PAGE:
Senate to Vote on Federal Funding for Stem Cell Research
The U.S. Senate on Thursday reached a landmark agreement to vote on controversial legislation that would allow federal funding for embryonic stem cell research.
The bill, which passed the House a year ago, is expected to gain broad bipartisan support in the Senate when it comes to a vote, likely in July. President George W. Bush, however, has threatened to veto it.
The bill would accelerate stem cell research by easing existing restrictions and supporting research that uses embryonic stem cells. Scientists believe this research offers great promise in the search of a cure and better treatment for many deadly diseases and disorders.
"For more than a year, the House-passed stem cell research legislation has languished in the Senate, holding up crucial research that has the potential to answer the prayers of America's families. I am pleased that the Republican leadership in the Senate has finally agreed to take up the legislation, which gives hope to the overwhelming number of Americans who support stem cell research," said House Democratic Leader Nancy Pelosi.
Hope for Diabetes Patients
Diabetes is one of the nation's most prevalent, debilitating and costly diseases. Nearly 21 million American children and adults have diabetes, up from 18 million when the Centers for Disease Control and Prevention last measured diabetes incidence in 2003.
If present trends continue, one in three Americans born in 2000 will develop diabetes in his or her lifetime. The cost of diabetes in the U.S. in 2002 was at least US$132 billion; one in 10 healthcare dollars is spent on diabetes and its complications.
Stem cell research allows scientists to better explore how to control and direct stem cells so they can grow into other cells, such as insulin-producing beta cells found in the pancreas. Creating new beta cells could mean a cure for type-1 diabetes as they would serve as a replenishable source of cells for islet cell transplantation. They could also provide a powerful tool for controlling type-2 diabetes.
How Much Longer?
"How much longer can the Senate avoid debate on this vital legislation?" asked Lawrence T. Smith, Chair of the Board of the American Diabetes Association, whose daughter who has type-1 diabetes. "Every day the Senate fails to act to pass stem cell legislation is a missed opportunity."
Simply blocking debate on this legislation will send a message to Americans who suffer from diabetes, cancer, Parkinson's disease, Alzheimer's, spinal cord injuries and other debilitating diseases and disorders that they will have to continue to wait and hope for the cures and treatments that many experts believe embryonic stem cell research can deliver, according to Smith.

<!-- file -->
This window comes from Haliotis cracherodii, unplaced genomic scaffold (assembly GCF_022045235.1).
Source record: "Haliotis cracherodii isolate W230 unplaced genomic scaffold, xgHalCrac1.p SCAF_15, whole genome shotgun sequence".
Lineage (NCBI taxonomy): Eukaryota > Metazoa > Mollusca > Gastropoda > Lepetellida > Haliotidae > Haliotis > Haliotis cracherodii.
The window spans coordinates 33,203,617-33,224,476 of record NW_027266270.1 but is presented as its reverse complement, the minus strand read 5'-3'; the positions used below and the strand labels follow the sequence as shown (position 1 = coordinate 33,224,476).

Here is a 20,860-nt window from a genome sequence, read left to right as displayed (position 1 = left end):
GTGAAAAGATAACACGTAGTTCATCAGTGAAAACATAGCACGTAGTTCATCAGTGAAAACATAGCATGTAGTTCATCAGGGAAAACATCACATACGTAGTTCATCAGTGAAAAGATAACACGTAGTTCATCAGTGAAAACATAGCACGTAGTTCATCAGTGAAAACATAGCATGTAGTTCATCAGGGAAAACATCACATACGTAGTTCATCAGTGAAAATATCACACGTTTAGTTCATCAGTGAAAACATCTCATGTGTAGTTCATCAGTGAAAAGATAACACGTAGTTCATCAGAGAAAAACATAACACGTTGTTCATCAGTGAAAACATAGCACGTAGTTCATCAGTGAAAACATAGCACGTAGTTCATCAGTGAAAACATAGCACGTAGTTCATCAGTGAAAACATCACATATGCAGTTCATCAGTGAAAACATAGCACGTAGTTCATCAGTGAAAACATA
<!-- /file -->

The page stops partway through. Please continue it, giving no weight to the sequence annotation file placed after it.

Public opinion polls show a strong majority of Americans support stem cell research, and it is expected that the Senate would pass the bill if it were brought to a vote.
"Over time, Senate support has grown steadily. As consumers get better educated on how stem cell research can save lives, we are very optimistic that the tide is going turn," Eve Herold, director of public policy research and education at the Genetics Policy Institute, told TechNewsWorld.
Bush Likely to Veto
Federal regulations that President Bush announced in 2001 have restricted the number of human embryonic stem cell lines available for federally funded research, and attempted usage of those lines has demonstrated that the number of adequate lines is even smaller due to contamination.
Since 2001, scientists have discovered much better methods of deriving stem cell lines so that they do not face the same contamination issues. Supporters of the bill said significant expansion in the number of available lines is necessary in order to fully reap the medical rewards of stem cell research.
A Three-Bill Strategy
Bush is likely to veto any stem cell research bill, but Herold is hoping the President will feel pressured not to do so because of the overwhelming support.
The three-bill strategy includes two bills that specifically address ethical concerns. One would make it illegal to implant embryos into a mother's womb in order to harvest cells or tissue. The other would promote alternative research on stem cells that would not involve destroying an embryo.
"If the anti-fetal farming bill is going to settle people's fears, then we are all for it. We are behind passing the bill," Herold said. The bills would require 60 votes in the 100-member Senate to pass.